Lessons in link building: Diversify your portfolio
If you’ve arrived here via organic search looking for stock tips – you’re definitely in the wrong place. That’s some relevancy algorithm you’ve got there, Mr. Gekko. Regardless, there are several similarities between the grinds of link building and the monotony of day trading that quickly “jump” to mind.
- Neither are ever easy when done well. I suppose you could say that about anything.
- Both make folks a lot of money without ever having to leave the comfort of their home office.
- Neither are especially good for your tan.
- Both benefit from creativity, caution and diversification.
- Both can cause mental anguish to the point you’re tempted to leap out the window like it’s October 29, 1929.
I’m well aware that last bullet is in bad taste… so apologies right out of the window gate. Perhaps I’m able to justify the correlation because the challenges of link building have pushed me out onto the (admittedly figurative) ledge on so many occasions. The second-last bullet, however, I’d like to delve into more deeply. If you’re involved with this truly fascinating business of ours (online marketing for those of you sneaking in late) please keep reading and maybe even stick around to share your thoughts in the comments.
Gurus, ninjas and warlocks, oh my!
Including the word “Lesson” in the title of this post may seem a little pretentious. Please rest assured, I consider myself aprofessional student of link building, social media and general online marketing… in general. The reason for my genuine modesty is very simple. As soon as the paint dries on one effective strategy, and you think you have it all figured out, a giant Chinese bear comes along and smashes everything to bits. Stop the presses, head back to the drawing board and maybe rustle up some delicious bamboo shoots before things get ugly. There’s no established rule book for link building, social media marketing or any other facet of selling online, really. A frustrating fact for clients and service providers alike – but it’s also what makes this job so simultaneously mission-critical and unpredictable. Remarkably strange bedfellows at the best of times.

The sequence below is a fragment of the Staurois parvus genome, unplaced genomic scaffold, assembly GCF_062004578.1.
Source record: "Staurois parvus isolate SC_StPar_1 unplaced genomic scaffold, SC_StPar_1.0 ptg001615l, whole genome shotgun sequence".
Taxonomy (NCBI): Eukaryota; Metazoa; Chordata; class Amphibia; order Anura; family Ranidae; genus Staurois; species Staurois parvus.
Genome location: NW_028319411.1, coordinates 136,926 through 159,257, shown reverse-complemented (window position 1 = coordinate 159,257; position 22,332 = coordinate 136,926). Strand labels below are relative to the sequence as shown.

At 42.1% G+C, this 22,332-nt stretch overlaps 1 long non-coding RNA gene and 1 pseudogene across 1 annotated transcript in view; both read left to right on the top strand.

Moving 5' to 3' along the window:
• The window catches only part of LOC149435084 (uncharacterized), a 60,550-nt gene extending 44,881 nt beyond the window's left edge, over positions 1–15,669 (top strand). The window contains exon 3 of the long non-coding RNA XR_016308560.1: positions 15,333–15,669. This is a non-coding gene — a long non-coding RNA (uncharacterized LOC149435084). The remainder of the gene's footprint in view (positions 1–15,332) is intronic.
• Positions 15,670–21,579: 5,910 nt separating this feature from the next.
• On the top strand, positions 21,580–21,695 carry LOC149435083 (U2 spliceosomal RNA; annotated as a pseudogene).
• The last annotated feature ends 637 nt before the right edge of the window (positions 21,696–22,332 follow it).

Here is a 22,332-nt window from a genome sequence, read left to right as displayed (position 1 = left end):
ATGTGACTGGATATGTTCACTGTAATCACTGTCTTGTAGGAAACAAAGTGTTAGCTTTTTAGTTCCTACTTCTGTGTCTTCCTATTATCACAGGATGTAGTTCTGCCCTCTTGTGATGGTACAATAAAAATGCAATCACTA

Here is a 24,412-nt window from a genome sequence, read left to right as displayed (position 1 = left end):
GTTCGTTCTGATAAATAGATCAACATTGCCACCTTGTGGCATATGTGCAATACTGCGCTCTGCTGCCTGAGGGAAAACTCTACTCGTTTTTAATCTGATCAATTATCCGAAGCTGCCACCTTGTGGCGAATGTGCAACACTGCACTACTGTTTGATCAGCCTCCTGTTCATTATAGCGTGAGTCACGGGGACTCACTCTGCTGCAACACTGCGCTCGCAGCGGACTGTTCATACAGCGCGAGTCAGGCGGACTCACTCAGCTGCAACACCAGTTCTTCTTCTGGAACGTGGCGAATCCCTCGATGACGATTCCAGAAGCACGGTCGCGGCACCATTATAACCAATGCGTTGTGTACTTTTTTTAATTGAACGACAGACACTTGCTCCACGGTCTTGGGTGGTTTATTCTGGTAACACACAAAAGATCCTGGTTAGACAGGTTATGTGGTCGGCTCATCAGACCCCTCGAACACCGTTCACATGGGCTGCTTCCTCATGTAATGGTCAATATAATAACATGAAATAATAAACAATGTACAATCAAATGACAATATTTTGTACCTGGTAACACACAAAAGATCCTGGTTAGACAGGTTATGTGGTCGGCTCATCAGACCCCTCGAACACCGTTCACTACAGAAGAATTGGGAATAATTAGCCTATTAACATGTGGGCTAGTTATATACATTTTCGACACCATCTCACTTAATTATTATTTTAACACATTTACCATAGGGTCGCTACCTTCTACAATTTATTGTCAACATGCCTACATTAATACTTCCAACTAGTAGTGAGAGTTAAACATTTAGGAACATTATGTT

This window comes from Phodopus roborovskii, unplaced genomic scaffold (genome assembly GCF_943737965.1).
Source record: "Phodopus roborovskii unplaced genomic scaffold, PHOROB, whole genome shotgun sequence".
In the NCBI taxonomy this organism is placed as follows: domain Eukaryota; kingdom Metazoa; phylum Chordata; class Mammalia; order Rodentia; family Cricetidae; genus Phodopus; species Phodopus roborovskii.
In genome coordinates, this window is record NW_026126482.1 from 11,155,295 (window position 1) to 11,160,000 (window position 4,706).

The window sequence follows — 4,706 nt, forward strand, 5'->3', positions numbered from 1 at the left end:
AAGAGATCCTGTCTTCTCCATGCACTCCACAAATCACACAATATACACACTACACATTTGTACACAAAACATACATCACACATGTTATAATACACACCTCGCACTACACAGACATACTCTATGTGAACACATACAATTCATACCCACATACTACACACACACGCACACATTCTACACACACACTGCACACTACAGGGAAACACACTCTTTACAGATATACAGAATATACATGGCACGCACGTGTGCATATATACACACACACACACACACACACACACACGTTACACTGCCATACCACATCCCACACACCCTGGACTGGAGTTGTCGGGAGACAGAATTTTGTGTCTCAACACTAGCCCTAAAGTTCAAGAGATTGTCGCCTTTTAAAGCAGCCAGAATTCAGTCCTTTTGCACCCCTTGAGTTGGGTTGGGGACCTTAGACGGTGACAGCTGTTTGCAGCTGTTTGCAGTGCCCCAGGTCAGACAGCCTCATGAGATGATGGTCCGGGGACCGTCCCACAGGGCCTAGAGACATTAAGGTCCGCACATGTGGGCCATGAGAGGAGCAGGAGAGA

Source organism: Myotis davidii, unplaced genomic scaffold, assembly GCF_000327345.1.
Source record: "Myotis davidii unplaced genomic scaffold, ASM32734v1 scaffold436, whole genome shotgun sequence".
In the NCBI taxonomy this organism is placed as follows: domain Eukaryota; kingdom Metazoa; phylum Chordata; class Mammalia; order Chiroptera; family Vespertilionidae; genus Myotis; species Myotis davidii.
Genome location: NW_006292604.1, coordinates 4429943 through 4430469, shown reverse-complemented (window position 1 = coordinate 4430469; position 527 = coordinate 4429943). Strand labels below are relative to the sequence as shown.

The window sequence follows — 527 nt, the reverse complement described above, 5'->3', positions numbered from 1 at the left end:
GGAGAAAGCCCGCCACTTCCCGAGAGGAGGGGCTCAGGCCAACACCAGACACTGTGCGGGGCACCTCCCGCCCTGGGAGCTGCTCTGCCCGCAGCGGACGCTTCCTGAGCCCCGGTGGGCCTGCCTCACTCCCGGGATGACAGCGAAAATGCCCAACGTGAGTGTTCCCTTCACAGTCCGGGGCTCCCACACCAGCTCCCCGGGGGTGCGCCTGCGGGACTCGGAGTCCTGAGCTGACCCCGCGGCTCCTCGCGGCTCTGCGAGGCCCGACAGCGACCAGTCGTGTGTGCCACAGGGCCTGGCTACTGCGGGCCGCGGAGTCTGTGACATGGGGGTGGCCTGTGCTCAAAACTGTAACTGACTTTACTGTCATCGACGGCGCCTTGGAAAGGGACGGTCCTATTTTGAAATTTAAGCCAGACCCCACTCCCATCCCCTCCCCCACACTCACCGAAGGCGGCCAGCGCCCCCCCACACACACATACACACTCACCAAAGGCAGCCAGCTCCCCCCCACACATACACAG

People sometimes refer to the 1990s as the “Wild West” of search marketing – but I’d like to suggest the stagecoach hasn’t even left Tombstone yet. The blessing and the curse of search and social marketing is that it’s constantly evolving, and in the grand scheme of things we’re currently witnessing the internet’s infancy. Still consider yourself an expert? It takes more than a made up title to become remarkable in the space – it takes creativity, diversification and a little caution. As a result based in realism, True Gurus are in fact very few and far between. The only Ninjas I want to hear about are likely hucking throwing stars at a moving target on the other side of the world right now. And to the alarming number of people who have stood in front of me with a straight face and referred to themselves as “Social Media Warlocks” over the years – here’s the 20-sided die you’ve been looking for. Now go back to your Aunt’s basement because while you’ve been wasting your youth on Reddit your tarantula hasn’t been fed in 3 days.
Creativity is crucial
Not to be confused with creative (although content-based link building is the best kind, IMHO) creativity in this case refers to one’s ability to see link opportunities where most (specifically your client’s competition) cannot. Picture Haley Joel Osment printing out a competitive backlink report, or something. Ideas for potential link building strategies are readily available by the hundreds via a quick search. Real, tangible examples and case studies, however, are not. The SEO blogosphere loves to speak in vague generalities which is strange – considering the number of us who can apparently cast spells (Warlock humour).